Don’t let holiday spending get the best of your budget.
With Christmas just weeks away, it’s high time to start planning your holiday budget (if you haven’t already).
Whether you like to make one masterful holiday budget that includes Christmas and New Year’s or if you’re just looking to cover your needs for Christmas or Hannukah, there is a lot to take into account before you start spending with wild abandon.
While there is no one size fits all approach to planning for the holidays, there are a few things that everyone should keep in mind before hitting the malls and holiday parties for the season.
Set Your Budget
Before you even think about spending, you need to have a plan in place for how much money you plan to spend in every holiday category, from travel to gifts to parties and beyond. Try to think about what your holiday season usually looks like. What kind of activities do you do? Where do you travel? Where did your budget last year succeed? Where did it fail?
Asking these questions can help you craft a budget that aligns with your priorities, so you don’t end up mindlessly overspending. It’s easy to get swayed by sales or carried away with decorating, but having a strong plan in place can tamp down temptations while still ensuring you have all the holiday fun you love.
If you can, leave a little wiggle room so you can adjust as necessary. I like to make sure my holiday budget is always a little bigger than I think I’ll need, so I don’t end up dipping into my regular monthly budget due to poor planning.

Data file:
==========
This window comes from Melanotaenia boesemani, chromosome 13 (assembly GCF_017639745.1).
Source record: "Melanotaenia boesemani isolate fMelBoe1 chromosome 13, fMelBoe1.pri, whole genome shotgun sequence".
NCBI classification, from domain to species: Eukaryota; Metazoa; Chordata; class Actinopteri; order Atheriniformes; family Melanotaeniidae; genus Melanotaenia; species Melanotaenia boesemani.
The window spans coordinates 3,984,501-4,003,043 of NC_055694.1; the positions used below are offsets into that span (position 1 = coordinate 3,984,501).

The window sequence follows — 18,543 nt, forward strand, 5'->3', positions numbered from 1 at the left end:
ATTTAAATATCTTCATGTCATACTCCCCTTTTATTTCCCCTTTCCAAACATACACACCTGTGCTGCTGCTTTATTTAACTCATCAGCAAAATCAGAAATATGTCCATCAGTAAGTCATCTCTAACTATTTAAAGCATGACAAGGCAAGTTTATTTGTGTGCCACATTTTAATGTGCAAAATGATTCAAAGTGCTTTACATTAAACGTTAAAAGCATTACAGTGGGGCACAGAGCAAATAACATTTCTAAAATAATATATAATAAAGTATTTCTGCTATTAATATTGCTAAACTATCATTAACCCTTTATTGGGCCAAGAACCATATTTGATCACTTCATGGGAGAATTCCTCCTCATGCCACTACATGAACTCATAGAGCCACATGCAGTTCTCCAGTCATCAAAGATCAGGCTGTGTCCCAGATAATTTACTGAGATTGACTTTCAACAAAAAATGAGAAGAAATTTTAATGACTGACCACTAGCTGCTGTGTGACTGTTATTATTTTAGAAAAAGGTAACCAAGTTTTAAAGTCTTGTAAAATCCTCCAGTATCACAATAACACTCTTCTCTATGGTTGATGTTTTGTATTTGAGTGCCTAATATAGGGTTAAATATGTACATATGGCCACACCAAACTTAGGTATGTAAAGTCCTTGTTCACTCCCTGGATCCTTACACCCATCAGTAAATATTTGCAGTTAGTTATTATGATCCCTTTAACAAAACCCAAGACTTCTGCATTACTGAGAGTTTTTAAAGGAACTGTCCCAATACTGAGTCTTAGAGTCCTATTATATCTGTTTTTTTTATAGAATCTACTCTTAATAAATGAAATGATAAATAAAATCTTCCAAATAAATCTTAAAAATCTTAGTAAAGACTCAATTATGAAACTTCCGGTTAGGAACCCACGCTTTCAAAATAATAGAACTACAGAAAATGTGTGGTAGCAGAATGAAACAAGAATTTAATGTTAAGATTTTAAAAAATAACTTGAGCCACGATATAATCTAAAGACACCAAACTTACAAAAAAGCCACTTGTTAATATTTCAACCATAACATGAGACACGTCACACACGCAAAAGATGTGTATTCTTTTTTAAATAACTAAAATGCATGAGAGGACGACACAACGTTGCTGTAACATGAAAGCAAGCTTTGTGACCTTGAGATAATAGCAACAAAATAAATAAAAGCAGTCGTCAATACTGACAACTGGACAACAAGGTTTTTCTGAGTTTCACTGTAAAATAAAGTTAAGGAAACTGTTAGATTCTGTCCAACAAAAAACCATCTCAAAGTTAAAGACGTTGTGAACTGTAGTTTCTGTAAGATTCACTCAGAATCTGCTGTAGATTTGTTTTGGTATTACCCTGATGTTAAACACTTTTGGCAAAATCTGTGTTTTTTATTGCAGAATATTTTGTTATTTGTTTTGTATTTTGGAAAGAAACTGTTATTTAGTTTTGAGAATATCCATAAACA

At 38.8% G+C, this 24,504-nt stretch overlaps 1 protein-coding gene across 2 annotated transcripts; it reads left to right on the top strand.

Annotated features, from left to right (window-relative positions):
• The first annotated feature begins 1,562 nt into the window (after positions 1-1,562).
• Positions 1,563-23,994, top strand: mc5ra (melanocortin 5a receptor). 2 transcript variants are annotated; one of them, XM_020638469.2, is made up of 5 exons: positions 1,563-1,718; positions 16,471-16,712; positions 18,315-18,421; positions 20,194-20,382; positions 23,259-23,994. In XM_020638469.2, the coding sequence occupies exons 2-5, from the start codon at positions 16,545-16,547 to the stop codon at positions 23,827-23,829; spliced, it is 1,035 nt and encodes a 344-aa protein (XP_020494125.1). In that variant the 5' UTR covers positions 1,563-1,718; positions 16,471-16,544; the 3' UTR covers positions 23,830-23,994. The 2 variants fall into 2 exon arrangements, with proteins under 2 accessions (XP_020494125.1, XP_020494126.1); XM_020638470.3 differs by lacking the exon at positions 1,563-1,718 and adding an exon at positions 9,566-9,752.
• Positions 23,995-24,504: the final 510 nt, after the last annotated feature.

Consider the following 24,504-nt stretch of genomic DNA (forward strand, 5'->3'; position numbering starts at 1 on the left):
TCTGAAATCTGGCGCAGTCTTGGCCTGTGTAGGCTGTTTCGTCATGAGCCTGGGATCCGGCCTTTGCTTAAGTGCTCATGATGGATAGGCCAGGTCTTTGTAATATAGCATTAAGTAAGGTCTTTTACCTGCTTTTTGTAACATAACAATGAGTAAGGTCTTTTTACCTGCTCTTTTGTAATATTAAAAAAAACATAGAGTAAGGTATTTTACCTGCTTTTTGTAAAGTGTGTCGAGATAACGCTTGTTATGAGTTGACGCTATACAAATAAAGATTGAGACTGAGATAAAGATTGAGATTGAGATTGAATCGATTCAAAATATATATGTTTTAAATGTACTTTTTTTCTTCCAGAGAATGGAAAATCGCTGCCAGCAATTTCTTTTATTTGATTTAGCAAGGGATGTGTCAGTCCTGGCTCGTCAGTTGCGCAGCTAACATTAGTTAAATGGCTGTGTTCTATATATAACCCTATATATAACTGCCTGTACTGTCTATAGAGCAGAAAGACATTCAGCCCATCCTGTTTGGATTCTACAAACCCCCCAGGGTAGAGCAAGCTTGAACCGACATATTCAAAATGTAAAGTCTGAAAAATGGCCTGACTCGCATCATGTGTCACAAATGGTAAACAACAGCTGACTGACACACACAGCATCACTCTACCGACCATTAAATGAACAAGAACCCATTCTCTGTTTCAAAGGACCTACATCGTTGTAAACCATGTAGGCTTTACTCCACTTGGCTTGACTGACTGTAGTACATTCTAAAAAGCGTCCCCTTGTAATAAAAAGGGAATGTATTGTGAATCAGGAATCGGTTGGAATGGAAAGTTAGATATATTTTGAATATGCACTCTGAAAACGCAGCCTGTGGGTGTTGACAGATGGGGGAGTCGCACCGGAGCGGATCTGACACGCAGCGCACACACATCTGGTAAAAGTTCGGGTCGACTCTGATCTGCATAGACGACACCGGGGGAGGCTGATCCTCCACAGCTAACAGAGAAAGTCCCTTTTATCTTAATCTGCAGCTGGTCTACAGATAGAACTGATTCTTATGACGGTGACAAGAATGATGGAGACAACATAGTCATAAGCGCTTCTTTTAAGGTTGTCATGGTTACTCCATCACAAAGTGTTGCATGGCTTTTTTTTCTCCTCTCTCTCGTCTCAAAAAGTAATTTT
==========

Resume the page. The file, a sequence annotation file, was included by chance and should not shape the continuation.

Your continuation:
Save Before You Spend
Once you have your budget set, you need to make sure you have the cash on hand to match that amount. Don’t start spending before the money is in your account. Hopefully, you’ve been saving for the holidays well in advance, but if you haven’t, don’t panic. There are plenty of ways to drum up some extra cash for the holiday season.
For those with a set bi-weekly pay schedule, most will get an extra paycheck come November (or had one in September), which is an excellent opportunity to set aside some spare cash for Christmas. For those who don’t have the luxury of a set payment schedule, try trimming down in other areas of your budget for a couple months, or perhaps consider picking up a part-time job for the holidays. Lots of stores will offer flexible part-time work to help cover the holiday rush, which can give your holiday savings a serious jumpstart.
Think Beyond Gifts
While holiday gifting may be a large part of your budget, it is certainly not the only place you’ll be spending money. For a long time, I made the mistake of planning my Christmas budget by making a list of family and friends and how much I was going to spend on each person. I’d also set a little extra aside for a Christmas tree and stockings, but that was it. No surprise – I rarely made it to the end of December with my monthly budget on track.
I needed ingredients for holiday baking. I needed gift wrap and tags for presents. I needed hostess gifts for holiday parties, and tickets for my kids to ride the Santa train (not to mention all the treats that they would want while waiting for the train). I needed extra gas money for visiting my family. I needed the seasonal Trader Joe’s biscotti and peppermint patties. I needed to have a plan for donations. By ignoring what makes the holidays a season (and not merely a day), my budget was doomed from the start.
And remember: make sure you plan for all the things that make the holidays special because it’s about so much more than the ‘stuff.’